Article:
Google’s Nest Labs Acquisition Signals Strategy Shift

Nest Labs specializes in re-inventing common household gadgets, such as thermostats and smoke alarms, in the same way that Apple reinvented the music player and the mobile phone with its iPod and iPhone devices. The company was started in 2010 by Tony Fadell and Matt Rogers, members of the teams that built the iPhone and iPod at Apple. Many of its gadgets are internet-connected, so they can communicate with other household devices or learn the user’s habits and adjust themselves accordingly.

The $3.2 billion cash offer is $100 million more than Google paid in 2007 for ad network DoubleClick, arguably the company’s most financially meaningful transaction, according to Information Week. “Nest Labs becomes Google’s second most expensive corporate purchase behind its 2012 acquisition of Motorola Mobility. Google has been on something of a buying binge lately. It disclosed the purchase of eight robotics companies in December and has acquired two companies so far in January, the other being mobile app maker Bitspin.

The company will continue to operate independently under its own brand and expand its portfolio of connected versions of what it told The New York Times are “unloved but important devices in the home.” Nest Labs’ CEO Fadell, will report to Larry Page, co-founder and chief executive of Google.

According to Times reporter Claire Cain Miller, “Internet companies are vying to be the gateway through which people live every aspect of their lives — whether searching, socializing, reading, shopping, exercising or sleeping. Their businesses, particularly advertising, are built on watching the way people behave online. For Google, gaining visibility into people’s habits beyond computers and phones — whether watching television using Chromecast, taking a walk wearing Google Glass or managing their homes using Nest products — will provide a fuller picture of users.”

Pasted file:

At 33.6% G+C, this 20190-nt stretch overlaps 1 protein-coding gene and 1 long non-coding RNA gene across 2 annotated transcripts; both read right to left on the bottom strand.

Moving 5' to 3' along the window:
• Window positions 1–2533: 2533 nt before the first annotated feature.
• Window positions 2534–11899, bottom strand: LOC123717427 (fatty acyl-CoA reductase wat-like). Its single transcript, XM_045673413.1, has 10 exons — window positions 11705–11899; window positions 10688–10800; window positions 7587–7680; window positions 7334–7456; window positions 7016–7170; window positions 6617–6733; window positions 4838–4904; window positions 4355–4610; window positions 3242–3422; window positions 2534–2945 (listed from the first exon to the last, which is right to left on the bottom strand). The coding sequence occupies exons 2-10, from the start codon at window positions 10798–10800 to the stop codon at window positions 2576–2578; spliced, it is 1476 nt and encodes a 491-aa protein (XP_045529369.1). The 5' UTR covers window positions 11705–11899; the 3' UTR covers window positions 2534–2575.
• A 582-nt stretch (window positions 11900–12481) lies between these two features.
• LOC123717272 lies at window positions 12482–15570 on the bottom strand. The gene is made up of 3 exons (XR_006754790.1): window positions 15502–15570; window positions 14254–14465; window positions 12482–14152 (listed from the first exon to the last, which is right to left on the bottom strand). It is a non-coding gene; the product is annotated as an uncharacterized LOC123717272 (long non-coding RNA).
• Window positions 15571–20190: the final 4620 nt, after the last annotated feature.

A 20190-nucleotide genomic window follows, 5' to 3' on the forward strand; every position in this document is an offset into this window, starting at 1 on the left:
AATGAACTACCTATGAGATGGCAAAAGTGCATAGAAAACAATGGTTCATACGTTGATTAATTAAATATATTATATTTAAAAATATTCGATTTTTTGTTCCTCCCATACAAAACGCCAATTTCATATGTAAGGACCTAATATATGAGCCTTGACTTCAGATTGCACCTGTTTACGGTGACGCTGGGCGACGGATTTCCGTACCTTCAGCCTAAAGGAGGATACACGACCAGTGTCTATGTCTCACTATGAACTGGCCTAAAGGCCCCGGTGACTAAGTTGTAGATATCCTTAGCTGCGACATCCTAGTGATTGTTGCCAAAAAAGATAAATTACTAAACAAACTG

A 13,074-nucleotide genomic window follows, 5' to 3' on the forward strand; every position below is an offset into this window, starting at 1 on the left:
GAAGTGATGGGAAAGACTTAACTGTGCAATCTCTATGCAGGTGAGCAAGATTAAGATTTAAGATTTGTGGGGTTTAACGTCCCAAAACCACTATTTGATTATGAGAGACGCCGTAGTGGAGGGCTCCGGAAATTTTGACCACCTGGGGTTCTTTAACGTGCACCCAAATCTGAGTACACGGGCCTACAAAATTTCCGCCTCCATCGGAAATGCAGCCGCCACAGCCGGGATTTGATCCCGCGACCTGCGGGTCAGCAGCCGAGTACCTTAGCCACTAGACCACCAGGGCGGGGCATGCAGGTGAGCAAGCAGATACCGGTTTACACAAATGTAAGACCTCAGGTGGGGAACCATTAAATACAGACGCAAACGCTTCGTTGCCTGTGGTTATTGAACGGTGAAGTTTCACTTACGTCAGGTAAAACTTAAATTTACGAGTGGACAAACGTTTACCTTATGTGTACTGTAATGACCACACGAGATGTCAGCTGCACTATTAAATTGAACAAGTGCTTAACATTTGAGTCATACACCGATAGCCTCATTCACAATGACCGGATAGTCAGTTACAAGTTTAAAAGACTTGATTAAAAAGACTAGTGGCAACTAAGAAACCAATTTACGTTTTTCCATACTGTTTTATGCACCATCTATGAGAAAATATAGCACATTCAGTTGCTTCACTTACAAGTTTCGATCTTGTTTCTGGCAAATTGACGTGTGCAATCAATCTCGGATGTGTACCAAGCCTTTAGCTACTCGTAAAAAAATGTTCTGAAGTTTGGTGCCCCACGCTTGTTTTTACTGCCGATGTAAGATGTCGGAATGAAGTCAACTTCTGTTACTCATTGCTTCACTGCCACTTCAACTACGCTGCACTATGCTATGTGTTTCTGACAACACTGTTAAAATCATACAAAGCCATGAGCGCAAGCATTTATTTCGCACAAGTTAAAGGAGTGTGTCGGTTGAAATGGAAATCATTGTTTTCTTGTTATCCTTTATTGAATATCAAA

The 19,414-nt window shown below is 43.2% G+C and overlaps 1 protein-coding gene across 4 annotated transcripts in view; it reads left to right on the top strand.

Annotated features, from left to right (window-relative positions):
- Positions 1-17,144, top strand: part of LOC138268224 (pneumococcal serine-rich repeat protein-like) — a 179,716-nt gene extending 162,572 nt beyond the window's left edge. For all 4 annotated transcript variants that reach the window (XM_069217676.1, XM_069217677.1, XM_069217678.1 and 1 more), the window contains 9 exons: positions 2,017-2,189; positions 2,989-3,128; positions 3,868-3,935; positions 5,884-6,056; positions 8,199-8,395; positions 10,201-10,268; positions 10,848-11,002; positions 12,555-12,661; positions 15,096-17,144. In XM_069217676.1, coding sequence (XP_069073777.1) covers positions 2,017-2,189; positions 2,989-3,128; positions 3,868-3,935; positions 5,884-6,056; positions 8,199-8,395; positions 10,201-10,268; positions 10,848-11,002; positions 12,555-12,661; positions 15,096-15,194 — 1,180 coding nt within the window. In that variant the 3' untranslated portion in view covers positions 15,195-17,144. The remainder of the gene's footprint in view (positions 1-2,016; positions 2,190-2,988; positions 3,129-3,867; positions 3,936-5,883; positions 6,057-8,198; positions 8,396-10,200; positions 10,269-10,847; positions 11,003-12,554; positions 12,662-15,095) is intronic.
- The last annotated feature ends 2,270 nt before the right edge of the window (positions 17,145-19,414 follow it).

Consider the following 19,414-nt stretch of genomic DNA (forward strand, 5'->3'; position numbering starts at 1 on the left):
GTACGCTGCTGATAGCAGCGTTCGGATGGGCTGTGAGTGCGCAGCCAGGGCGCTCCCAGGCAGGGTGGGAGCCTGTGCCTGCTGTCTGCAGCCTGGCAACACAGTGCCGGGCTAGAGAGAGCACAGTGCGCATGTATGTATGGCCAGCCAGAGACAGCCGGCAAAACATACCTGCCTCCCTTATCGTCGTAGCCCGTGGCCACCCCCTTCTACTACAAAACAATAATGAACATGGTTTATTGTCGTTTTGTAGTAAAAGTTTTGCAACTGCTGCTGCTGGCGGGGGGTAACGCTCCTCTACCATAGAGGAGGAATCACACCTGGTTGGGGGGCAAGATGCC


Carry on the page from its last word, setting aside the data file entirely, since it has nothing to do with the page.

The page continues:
A major goal of the technology industry has been entering the so-called connected home through products like Nest’s even though barely 2 percent of current U.S. homes have such devices. So although the market is far from mainstream companies such as Apple, Philips, Bose, Dropcam and Lively, among others, make Internet-connected devices to dim lights, close garage doors, listen to music or monitor family members or pets with sensors or live video.

According to Miller, “Google has talked about connecting home devices, known as the Internet of Things, for several years, but has made little traction. Still it has been expanding beyond its search engine roots into hardware, including through its $13 billion acquisition of Motorola Mobility and its development of devices like Google Glass, the Internet-connected eyewear, and Chromecast, for Internet-connected television. It also recently acquired companies that make robots and gesture-recognition technology.”



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